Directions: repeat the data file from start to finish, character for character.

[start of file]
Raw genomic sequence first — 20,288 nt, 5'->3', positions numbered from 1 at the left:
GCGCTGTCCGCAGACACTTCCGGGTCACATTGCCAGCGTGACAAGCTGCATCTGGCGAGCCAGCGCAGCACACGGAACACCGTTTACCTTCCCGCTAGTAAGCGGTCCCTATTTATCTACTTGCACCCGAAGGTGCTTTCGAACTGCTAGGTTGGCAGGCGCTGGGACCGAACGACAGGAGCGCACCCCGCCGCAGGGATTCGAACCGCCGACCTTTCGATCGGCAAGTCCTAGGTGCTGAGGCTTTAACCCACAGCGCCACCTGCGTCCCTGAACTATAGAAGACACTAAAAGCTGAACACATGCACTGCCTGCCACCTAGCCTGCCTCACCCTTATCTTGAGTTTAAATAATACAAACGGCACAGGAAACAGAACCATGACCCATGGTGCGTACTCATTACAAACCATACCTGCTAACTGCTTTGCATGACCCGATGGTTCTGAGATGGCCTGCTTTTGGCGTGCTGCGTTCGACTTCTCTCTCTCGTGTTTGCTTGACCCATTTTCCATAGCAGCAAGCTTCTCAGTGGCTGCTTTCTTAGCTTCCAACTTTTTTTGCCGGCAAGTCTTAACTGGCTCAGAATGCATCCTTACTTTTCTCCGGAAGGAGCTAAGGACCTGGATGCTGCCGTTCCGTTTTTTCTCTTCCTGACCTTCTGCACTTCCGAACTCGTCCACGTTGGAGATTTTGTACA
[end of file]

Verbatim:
Raw genomic sequence first — 20,288 nt, 5'->3', positions numbered from 1 at the left:
GCGCTGTCCGCAGACACTTCCGGGTCACATTGCCAGCGTGACAAGCTGCATCTGGCGAGCCAGCGCAGCACACGGAACACCGTTTACCTTCCCGCTAGTAAGCGGTCCCTATTTATCTACTTGCACCCGAAGGTGCTTTCGAACTGCTAGGTTGGCAGGCGCTGGGACCGAACGACAGGAGCGCACCCCGCCGCAGGGATTCGAACCGCCGACCTTTCGATCGGCAAGTCCTAGGTGCTGAGGCTTTAACCCACAGCGCCACCTGCGTCCCTGAACTATAGAAGACACTAAAAGCTGAACACATGCACTGCCTGCCACCTAGCCTGCCTCACCCTTATCTTGAGTTTAAATAATACAAACGGCACAGGAAACAGAACCATGACCCATGGTGCGTACTCATTACAAACCATACCTGCTAACTGCTTTGCATGACCCGATGGTTCTGAGATGGCCTGCTTTTGGCGTGCTGCGTTCGACTTCTCTCTCTCGTGTTTGCTTGACCCATTTTCCATAGCAGCAAGCTTCTCAGTGGCTGCTTTCTTAGCTTCCAACTTTTTTTGCCGGCAAGTCTTAACTGGCTCAGAATGCATCCTTACTTTTCTCCGGAAGGAGCTAAGGACCTGGATGCTGCCGTTCCGTTTTTTCTCTTCCTGACCTTCTGCACTTCCGAACTCGTCCACGTTGGAGATTTTGTACA